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Configuring Cisco Catalyst 5505

Posted on 2001-07-17
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Last Modified: 2012-08-13
Hi, switching experts out there
(especially Cisco experts)

   I'm currently using two Cisco Catalyst 5505

   Hardware specification of it is:
- Catalyst 5000 Family Supervisor III w/ NFFC II-A
  (WS-X5530-E3A)
- 24-port 10/100 BaseTX Switch Module (RJ-45)
  (WS-X5234-RJ45)

Now , I need to configure one of it to become a Fast Ethernet switch. I've the access to Cisco Documentation CD-ROM, and also the manual.
I've tried out some of the command for configuring the module using HyperTerminal and I've installed TFTP server too.

Now my Question is
==================
1. How do I know if I have configured it to become a "Fast Ethernet" switch ?
- is it by setting ports to FULL DUPLEX ?
- is it by fixing STATIC MAC ADDRESS ?
- or any other parameters that you can kindly suggest to me ?

2. How to test if it is a Fast Ethernet switch ?
- is it by sending a signal, and check if only one port is receiving (not broadcasred) ?
- or any other methods ?

*** PLs kindly help
(^o_o^)

Truly Yours,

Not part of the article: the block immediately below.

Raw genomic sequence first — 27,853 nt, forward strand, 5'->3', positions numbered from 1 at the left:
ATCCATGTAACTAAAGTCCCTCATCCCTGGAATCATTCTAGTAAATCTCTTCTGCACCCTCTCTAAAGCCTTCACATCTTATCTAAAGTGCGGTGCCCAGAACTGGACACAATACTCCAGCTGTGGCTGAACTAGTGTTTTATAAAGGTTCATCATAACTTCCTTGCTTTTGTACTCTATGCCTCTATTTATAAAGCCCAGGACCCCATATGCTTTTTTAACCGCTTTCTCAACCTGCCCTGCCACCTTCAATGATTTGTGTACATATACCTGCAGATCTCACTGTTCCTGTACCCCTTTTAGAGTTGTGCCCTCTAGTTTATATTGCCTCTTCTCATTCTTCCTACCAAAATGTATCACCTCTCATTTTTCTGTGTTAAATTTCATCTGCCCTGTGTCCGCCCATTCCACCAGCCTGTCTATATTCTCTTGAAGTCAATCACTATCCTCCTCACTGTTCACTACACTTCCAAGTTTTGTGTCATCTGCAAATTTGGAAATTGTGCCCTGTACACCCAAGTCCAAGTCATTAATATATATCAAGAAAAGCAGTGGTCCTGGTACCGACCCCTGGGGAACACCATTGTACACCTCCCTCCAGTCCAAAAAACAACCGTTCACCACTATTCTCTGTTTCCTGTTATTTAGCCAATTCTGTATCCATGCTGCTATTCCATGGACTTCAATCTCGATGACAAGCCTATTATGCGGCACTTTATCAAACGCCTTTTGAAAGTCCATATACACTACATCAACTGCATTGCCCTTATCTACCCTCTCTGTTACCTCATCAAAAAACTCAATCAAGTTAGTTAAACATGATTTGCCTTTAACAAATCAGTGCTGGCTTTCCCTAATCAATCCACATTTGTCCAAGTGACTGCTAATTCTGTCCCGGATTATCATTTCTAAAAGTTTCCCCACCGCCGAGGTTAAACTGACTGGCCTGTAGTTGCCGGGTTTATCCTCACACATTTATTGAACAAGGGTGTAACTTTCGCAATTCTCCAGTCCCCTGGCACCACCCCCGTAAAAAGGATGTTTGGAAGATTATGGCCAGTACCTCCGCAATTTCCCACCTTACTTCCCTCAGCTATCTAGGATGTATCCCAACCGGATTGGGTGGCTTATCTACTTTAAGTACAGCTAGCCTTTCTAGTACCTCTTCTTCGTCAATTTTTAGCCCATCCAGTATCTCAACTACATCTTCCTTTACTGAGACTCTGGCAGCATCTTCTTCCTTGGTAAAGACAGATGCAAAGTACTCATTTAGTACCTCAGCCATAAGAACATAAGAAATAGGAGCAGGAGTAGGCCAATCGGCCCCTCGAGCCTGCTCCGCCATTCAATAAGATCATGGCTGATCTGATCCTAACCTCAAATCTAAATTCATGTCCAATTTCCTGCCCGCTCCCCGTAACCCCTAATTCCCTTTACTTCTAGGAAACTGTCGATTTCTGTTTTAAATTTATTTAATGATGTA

shchong2
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Question by:shchong2
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by:jwalsh88
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It will be a configured switch out of the box.  there are alot of manageable features that can be used but out of the box you are looking at a 24 port switch that has auto 10/100 speed and auto duplex with 2 uplink ports.
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by:shchong2
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Yep,I know that.

   I've checked that these ports are configured as auto speed & auto duplex.

   My question is that assuming that we donno if it is configured correctly as a switch, which attributes or properties or features that we can check ?

   I need the details about which properties or attributes to be configured to make it a "Fast Ethernet" connection.

   (I also have another module for Gigabit Ethernet, but will start configuring soon.)
   (Now, I'll be doing the Fast Ethernet first)

Hope someone can help
:)
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by:jwalsh88